Purpose: This study aimed to determine the patterns of follow-up visits for cervix cancer in a national cancercenter in Mexico. Materials and
Methods: The National Cancer Institute of Mexico is cancer center with 119beds that mostly cares for an underserved and socially disadvantaged population. The medical records of casesof cervical cancer that had at least one year of clinical follow-up after being in complete response at the endof primary treatment were analyzed. We recorded the numbers of total and yearly follow-up visits and thesewere compared with the number of follow-up visits recommended by the National Comprehensive CancerNetwork 2013, version 2 for cervical cancer.
Results: Between March and June 2007, the medical records of 96consecutive patients were reviewed. Twenty (21%) of these met inclusion criteria and were selected. In the firstyear the median number of visits was 11 (4-20). In the ensuing years, 2nd, 3rd, 4th and 5th, the number of analyzedpatients remaining in follow-up decreased to 17, 14, 13 and 9 respectively. There were 462 follow-up visits toprimary treating services (Gynecology Oncology, Radiation Oncology and Medical Oncology) as compared to220 suggested by the NCCN guidelines (X2 test p<0.0001). There were 150 additional visits to other services.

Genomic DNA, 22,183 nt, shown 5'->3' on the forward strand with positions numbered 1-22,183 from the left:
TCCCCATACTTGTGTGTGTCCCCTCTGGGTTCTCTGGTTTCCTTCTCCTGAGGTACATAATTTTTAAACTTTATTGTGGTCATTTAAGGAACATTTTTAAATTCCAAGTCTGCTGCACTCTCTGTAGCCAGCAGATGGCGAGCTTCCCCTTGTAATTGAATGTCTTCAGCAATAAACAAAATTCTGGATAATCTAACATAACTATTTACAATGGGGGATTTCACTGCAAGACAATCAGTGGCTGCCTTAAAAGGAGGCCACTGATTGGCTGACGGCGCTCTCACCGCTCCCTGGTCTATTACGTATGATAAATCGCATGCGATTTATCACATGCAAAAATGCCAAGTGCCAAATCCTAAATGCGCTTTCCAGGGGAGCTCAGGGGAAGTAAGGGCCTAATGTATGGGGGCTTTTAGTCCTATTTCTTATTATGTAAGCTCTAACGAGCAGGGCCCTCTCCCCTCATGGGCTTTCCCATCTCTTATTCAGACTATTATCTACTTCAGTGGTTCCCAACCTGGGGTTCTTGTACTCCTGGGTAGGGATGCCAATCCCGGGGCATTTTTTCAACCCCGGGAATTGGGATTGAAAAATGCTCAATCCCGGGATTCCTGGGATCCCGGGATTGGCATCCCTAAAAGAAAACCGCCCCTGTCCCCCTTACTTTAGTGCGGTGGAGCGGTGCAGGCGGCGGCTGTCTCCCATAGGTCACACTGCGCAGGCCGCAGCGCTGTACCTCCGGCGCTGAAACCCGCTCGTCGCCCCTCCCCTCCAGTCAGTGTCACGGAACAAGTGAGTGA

Conclusions: Our results suggest that in our institution there is an overuse of oncological services by cervicalcancer patients once treatment is completed.